The Middle Fork River
The Middle Fork River is Illinois’ first State Scenic River, so designated in 1986 by Governor James R. Thompson. In 1989 the Middle Fork was also designated as a National Scenic River by U.S. Secretary of the Interior Manuel Lujan. The Middle Fork is the first river in Illinois to be included in the National Wild and Scenic Rivers System. It is protected by State and federal law because of its outstanding scenic, recreational, ecological, and historical characteristics.
What can you see in the Middle Fork river valley?
Nature abounds for you to enjoy along the Middle Fork River. There are miles of scenic river with high bluffs and sand bars, surrounded by trees harboring many animals. In the river, you may see mussels, turtles, ducks and other waterfowl, and sunfish, or bass. Along its banks you may see frogs, salamanders, or raccoons. In the trees you may see or hear chickadees, bluebirds, woodpeckers, hawks, and many other birds. The many types of trees include oak, dogwood, walnut, redbud, and ash. On the trails near the river you may see orchids, ferns, prairie grasses, or wildflowers such as Indian paint brush, or brown-eyed Susan.
The Middle Fork River has eroded through deep glacial deposits, exposing steep valley slopes and high bluffs. This results in small springs on hillsides, and attracts swallows to nest in the bluffs. During a flood, the power of the river cuts new channels, moves boulders, and removes trees. Most of the area along the river is forested, and there are also several prairie sites. Three areas support plants and animals so rare that they are protected as State Nature Preserves. The Middle Fork river valley supports a great diversity of plants and animals including 57 types of fish, 45 different mammals, and 190 kinds of birds. Of this diverse wildlife, there are 24 species officially identified as State threatened or endangered species. Other special qualities of the Middle Fork River valley include unusual geologic formations, various historic sites, and over 8,400 acres of public parks.
What can you do along the Middle Fork River?
There are a variety of recreational activities to choose from. Canoeing is popular. There are five canoe access areas along 14 miles of the Middle Fork River. There are additional canoe access areas further upstream. The scenic Middle Fork River with its sand and gravel bottom, boulders, high bluffs and varied wildlife will capture your attention as you canoe by. The sand bars provide good resting or picnic spots.
Of course, be sure to properly dispose of all trash in trash cans. Remember that camping is only allowed in campgrounds. Swimming is not authorized in the river. It is also a good idea to check the water conditions before canoeing, since the Middle Fork can have high flows with swift currents after rains.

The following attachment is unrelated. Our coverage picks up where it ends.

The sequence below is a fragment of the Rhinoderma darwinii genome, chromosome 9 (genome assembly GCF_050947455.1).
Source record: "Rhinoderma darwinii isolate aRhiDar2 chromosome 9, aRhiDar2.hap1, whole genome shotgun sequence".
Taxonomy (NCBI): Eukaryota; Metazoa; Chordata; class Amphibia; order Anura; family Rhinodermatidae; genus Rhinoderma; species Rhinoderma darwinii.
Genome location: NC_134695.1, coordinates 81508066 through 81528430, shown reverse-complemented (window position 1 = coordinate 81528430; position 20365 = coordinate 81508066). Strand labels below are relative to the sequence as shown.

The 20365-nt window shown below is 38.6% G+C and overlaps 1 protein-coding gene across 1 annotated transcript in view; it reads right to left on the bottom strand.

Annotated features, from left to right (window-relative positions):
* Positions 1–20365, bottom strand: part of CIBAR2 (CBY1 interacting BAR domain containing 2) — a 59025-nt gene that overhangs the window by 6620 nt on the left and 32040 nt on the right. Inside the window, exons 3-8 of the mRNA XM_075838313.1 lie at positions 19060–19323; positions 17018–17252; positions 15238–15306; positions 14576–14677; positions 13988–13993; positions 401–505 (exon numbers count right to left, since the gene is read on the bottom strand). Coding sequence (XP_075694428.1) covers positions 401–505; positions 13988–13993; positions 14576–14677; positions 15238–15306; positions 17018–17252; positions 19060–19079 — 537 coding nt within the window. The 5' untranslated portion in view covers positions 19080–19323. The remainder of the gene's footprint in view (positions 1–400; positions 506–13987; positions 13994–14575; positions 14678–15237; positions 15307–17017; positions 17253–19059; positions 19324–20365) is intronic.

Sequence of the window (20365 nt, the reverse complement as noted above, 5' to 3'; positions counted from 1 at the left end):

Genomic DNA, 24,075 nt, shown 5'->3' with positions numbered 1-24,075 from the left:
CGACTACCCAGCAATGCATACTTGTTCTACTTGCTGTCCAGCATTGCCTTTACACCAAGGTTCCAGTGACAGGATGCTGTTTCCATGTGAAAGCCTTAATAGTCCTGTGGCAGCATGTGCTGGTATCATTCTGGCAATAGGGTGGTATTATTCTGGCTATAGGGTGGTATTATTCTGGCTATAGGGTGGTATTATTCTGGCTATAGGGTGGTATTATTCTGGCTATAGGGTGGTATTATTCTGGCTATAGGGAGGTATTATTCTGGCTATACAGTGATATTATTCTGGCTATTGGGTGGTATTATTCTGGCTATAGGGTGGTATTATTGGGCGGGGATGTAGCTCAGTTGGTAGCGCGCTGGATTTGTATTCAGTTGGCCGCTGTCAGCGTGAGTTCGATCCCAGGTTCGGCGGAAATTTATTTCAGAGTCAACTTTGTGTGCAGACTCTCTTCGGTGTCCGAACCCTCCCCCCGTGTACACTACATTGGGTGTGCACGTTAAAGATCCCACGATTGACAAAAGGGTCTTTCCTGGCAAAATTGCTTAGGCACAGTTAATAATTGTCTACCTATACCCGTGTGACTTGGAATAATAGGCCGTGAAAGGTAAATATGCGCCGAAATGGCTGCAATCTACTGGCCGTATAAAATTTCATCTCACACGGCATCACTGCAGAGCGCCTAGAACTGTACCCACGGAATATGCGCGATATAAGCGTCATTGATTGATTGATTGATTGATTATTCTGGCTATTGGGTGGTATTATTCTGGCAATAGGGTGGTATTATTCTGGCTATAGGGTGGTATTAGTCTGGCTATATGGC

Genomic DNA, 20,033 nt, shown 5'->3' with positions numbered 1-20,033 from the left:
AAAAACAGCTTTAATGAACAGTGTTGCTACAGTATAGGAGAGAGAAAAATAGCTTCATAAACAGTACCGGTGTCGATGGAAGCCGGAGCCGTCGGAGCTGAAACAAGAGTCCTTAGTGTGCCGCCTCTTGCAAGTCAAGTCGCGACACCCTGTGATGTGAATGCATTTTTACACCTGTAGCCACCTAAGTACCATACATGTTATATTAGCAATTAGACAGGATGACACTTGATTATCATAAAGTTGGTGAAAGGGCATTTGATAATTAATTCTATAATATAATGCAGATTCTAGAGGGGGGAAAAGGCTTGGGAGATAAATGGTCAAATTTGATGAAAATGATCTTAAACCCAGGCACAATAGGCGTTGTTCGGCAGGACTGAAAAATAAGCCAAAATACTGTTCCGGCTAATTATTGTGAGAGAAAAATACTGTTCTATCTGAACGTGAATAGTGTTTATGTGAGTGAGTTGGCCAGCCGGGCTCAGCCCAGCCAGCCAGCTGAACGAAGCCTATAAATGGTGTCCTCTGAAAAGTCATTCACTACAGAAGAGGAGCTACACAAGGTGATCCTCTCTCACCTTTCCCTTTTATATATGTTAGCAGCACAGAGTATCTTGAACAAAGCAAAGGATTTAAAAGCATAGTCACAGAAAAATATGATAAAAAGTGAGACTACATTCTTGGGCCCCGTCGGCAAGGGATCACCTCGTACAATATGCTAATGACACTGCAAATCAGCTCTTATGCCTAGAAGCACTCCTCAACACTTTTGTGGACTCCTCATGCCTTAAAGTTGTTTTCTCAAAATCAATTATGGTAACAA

You can also enjoy the many other outdoor activities available to you in three large public parks:
This park, owned and operated by the Illinois Department of Natural Resources, contains over 2,800 acres, with several small lakes and ponds for fishing, boating, canoeing, and scuba diving. There are also two canoe access areas on the Middle Fork River. Boat and canoe rental and livery are available in the park. Only electric motors are allowed. For overnight visits, there are campgrounds for tents and trailers. A sanitary dump station and electrical hookups are available. In the winter, there is ice fishing, ice skating, and sledding.
This 2,700 acre park, also owned and operated by the Department of Natural Resources, is used mostly for hunting and horseback riding. Hunting is permitted for deer, squirrel, pheasant, quail, woodcock, rabbit, raccoon, and opossum in season. There are 35 miles of equestrian trails that can also be used for hiking. There is also a non-electric campground for use by equestrians or other campers. In winter, trails are available for snowmobiling and cross-country skiing. The area includes two canoe access sites on the Middle Fork River. Footpaths also provide access to the river for fishing.
This park contains about 3,500 acres, operated by the Vermilion County Conservation District. There is a swimming beach on Lake Mingo. The Lake and several other ponds are also used for boating and fishing. Rental boats are available. Picnic shelters and playgrounds are provided, as well as hiking trails. In winter the park offers ice skating, ice fishing, and sledding. There is also one canoe access area provided on the Middle Fork River. Two historic buildings, a country church and a one-room school, are also located in the park.
For more information
*For specific information about Kickapoo State Park or Middle Fork River water conditions, contact the park office at 217-442-4915.
*For information on canoe or boat rentals for the Middle Fork River or area Lakes, contact Kickapoo Landing, 217-446-8399.
*Information about Kennekuk County Park is available from the Vermilion County Conservation District, 22296-A Henning Road, Danville, IL 61834, or by phone at 217-442-1691.
*For information about boat and canoe registrations in Illinois, call 217-557-0180 or 1-800-382-1696.
Photo Credit: Flowing spring along the Middle Fork River – Olivia Dorothy; photo at top from IDNR. Source Material: Excerpted from IDNR’s website